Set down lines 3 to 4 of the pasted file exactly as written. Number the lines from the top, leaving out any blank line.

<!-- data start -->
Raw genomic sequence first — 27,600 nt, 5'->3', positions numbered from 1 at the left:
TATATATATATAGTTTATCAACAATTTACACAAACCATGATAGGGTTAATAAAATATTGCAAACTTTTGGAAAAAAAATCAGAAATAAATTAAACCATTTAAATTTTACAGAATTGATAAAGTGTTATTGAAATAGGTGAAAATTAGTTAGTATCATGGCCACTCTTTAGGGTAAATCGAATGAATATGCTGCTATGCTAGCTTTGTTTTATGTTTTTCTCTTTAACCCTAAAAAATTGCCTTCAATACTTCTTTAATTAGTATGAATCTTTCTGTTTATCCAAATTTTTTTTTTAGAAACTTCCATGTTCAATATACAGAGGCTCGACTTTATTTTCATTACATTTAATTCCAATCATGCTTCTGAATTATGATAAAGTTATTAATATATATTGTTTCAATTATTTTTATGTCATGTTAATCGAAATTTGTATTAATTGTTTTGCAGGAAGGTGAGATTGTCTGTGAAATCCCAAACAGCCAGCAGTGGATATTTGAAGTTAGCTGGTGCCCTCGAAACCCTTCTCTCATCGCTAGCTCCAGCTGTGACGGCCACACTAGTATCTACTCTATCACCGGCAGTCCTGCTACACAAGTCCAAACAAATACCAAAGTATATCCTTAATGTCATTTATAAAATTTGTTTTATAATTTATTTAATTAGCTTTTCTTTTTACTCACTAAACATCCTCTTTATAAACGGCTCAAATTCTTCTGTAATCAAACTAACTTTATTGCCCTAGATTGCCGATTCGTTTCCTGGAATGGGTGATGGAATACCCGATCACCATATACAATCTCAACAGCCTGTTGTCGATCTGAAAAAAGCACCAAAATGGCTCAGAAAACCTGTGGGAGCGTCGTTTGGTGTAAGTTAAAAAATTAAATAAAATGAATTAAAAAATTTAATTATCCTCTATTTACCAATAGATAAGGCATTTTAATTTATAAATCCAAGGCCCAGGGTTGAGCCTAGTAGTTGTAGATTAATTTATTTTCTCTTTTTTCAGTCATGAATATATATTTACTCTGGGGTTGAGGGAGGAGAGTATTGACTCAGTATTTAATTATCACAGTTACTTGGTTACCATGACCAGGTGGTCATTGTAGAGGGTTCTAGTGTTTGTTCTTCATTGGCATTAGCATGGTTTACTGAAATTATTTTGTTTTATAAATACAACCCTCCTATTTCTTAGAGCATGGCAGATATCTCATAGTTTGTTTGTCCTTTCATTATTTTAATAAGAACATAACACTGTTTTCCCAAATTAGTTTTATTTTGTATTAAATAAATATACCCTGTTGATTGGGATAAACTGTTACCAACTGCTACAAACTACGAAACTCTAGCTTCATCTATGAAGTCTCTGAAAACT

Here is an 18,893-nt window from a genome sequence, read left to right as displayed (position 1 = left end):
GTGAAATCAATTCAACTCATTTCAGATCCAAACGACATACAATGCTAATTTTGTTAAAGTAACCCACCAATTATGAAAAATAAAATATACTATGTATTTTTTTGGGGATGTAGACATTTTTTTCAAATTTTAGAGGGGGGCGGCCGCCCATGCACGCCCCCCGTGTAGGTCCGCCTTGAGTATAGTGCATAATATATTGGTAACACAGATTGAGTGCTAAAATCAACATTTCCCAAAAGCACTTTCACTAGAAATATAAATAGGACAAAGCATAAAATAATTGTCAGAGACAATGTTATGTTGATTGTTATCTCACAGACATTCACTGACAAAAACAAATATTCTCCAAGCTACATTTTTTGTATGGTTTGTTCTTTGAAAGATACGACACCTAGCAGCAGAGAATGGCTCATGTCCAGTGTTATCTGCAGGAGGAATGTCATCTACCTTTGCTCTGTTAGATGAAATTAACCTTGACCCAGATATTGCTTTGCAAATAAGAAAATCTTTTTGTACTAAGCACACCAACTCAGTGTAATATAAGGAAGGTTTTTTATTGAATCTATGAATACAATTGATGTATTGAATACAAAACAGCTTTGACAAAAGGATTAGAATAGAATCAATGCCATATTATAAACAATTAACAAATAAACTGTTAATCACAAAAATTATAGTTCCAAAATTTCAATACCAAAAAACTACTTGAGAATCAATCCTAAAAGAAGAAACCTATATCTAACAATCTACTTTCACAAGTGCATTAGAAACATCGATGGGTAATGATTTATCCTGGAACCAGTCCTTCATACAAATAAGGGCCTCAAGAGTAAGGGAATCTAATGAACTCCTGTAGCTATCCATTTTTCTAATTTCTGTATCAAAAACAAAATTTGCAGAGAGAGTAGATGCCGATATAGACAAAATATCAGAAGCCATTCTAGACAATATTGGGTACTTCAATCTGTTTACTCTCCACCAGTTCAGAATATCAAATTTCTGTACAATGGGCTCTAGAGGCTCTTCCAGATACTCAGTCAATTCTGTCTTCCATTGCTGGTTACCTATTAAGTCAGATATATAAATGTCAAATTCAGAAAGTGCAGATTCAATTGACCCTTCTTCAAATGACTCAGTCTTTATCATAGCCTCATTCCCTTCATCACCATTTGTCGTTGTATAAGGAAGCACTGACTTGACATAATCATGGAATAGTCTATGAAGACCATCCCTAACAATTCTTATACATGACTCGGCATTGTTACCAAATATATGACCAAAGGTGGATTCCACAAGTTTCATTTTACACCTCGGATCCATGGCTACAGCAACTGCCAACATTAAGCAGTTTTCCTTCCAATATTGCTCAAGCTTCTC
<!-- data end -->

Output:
Here is an 18,893-nt window from a genome sequence, read left to right as displayed (position 1 = left end):
GTGAAATCAATTCAACTCATTTCAGATCCAAACGACATACAATGCTAATTTTGTTAAAGTAACCCACCAATTATGAAAAATAAAATATACTATGTATTTTTTTGGGGATGTAGACATTTTTTTCAAATTTTAGAGGGGGGCGGCCGCCCATGCACGCCCCCCGTGTAGGTCCGCCTTGAGTATAGTGCATAATATATTGGTAACACAGATTGAGTGCTAAAATCAACATTTCCCAAAAGCACTTTCACTAGAAATATAAATAGGACAAAGCATAAAATAATTGTCAGAGACAATGTTATGTTGATTGTTATCTCACAGACATTCACTGACAAAAACAAATATTCTCCAAGCTACATTTTTTGTATGGTTTGTTCTTTGAAAGATACGACACCTAGCAGCAGAGAATGGCTCATGTCCAGTGTTATCTGCAGGAGGAATGTCATCTACCTTTGCTCTGTTAGATGAAATTAACCTTGACCCAGATATTGCTTTGCAAATAAGAAAATCTTTTTGTACTAAGCACACCAACTCAGTGTAATATAAGGAAGGTTTTTTATTGAATCTATGAATACAATTGATGTATTGAATACAAAACAGCTTTGACAAAAGGATTAGAATAGAATCAATGCCATATTATAAACAATTAACAAATAAACTGTTAATCACAAAAATTATAGTTCCAAAATTTCAATACCAAAAAACTACTTGAGAATCAATCCTAAAAGAAGAAACCTATATCTAACAATCTACTTTCACAAGTGCATTAGAAACATCGATGGGTAATGATTTATCCTGGAACCAGTCCTTCATACAAATAAGGGCCTCAAGAGTAAGGGAATCTAATGAACTCCTGTAGCTATCCATTTTTCTAATTTCTGTATCAAAAACAAAATTTGCAGAGAGAGTAGATGCCGATATAGACAAAATATCAGAAGCCATTCTAGACAATATTGGGTACTTCAATCTGTTTACTCTCCACCAGTTCAGAATATCAAATTTCTGTACAATGGGCTCTAGAGGCTCTTCCAGATACTCAGTCAATTCTGTCTTCCATTGCTGGTTACCTATTAAGTCAGATATATAAATGTCAAATTCAGAAAGTGCAGATTCAATTGACCCTTCTTCAAATGACTCAGTCTTTATCATAGCCTCATTCCCTTCATCACCATTTGTCGTTGTATAAGGAAGCACTGACTTGACATAATCATGGAATAGTCTATGAAGACCATCCCTAACAATTCTTATACATGACTCGGCATTGTTACCAAATATATGACCAAAGGTGGATTCCACAAGTTTCATTTTACACCTCGGATCCATGGCTACAGCAACTGCCAACATTAAGCAGTTTTCCTTCCAATATTGCTCAAGCTTCTC